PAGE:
West Academic can help keep your head in the game even if you are staying home during the pandemic. One series is specially geared toward building practical legal skills by simulating legal assignments. The Bridge to Practice series includes twelve volumes, covering broad doctrinal areas of law such as property or specific practice areas such as immigration law.

The introduction to each of the twelve volumes explains the series’ premise: Simulating the progression of cases and clients’ needs from start to finish. The chapters provide students with learning objectives and introduce the legal doctrines governing the clients’ legal issues. Narratives introduce the client or issue, and many of the simulations also display the documents that lawyers will commonly encounter. Dialog reveals how lawyers tailor their language to respond to requests from clients and to make demands from others on behalf of clients. Appendices in each volume gather documents related to particular clients and other key players.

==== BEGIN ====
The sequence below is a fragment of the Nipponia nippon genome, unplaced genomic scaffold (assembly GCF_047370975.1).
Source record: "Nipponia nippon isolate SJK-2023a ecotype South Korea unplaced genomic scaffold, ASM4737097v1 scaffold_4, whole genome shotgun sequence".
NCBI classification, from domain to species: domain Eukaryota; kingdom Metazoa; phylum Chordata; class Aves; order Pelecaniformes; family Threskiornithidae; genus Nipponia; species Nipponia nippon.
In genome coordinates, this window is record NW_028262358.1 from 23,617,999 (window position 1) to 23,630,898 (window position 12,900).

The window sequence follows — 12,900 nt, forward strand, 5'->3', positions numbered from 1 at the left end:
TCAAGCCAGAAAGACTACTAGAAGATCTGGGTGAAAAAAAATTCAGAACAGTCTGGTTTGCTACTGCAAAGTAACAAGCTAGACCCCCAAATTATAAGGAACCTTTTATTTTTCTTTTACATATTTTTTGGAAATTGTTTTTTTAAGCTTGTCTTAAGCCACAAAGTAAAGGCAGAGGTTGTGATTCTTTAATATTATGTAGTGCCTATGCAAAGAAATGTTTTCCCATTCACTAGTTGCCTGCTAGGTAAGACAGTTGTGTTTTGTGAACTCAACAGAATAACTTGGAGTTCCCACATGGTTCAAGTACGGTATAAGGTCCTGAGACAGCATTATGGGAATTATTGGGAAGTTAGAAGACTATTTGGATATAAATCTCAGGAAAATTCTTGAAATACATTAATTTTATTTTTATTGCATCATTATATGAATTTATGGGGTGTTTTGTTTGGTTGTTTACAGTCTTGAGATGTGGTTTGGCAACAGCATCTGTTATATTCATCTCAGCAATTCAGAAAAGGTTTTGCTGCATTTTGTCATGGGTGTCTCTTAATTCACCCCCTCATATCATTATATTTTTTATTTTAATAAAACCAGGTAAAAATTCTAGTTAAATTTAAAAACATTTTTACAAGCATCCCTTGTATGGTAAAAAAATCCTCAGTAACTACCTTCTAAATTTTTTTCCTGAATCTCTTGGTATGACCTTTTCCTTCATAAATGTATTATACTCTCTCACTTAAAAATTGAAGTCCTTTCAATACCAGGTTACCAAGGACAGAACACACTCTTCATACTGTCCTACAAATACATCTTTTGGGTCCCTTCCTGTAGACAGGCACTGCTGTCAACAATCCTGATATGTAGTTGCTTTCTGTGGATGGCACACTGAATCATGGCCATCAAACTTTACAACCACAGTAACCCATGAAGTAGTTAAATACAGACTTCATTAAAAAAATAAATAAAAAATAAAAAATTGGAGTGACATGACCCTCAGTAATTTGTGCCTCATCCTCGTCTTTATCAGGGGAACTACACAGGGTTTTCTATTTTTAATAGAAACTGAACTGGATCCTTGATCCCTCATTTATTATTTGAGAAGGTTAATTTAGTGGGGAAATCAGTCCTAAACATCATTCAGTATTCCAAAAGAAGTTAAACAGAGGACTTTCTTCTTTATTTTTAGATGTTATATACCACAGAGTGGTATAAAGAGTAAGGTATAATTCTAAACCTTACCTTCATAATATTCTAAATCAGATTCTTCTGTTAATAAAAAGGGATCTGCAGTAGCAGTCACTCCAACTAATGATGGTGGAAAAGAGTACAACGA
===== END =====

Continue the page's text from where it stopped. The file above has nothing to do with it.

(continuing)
Cases progress throughout the books. For example, in the immigration book, client Susan Vasquez’s legal concerns arise in Phoenix, where she is arrested on theft and immigration-related charges after visiting a hospital. Chapter 2 includes a client interview with Vasquez that raises new legal questions. In Chapter 3, Vasquez faces an emergency as she reports being transported for deportation, which raises ethical concerns and highlights the need for lawyers to be able to rapidly digest problems and find solutions. Remaining chapters involve legal proceedings and distill the experience of advocating for Vasquez in front of a judge and how attorneys collaborate and share their expertise on particular legal issues.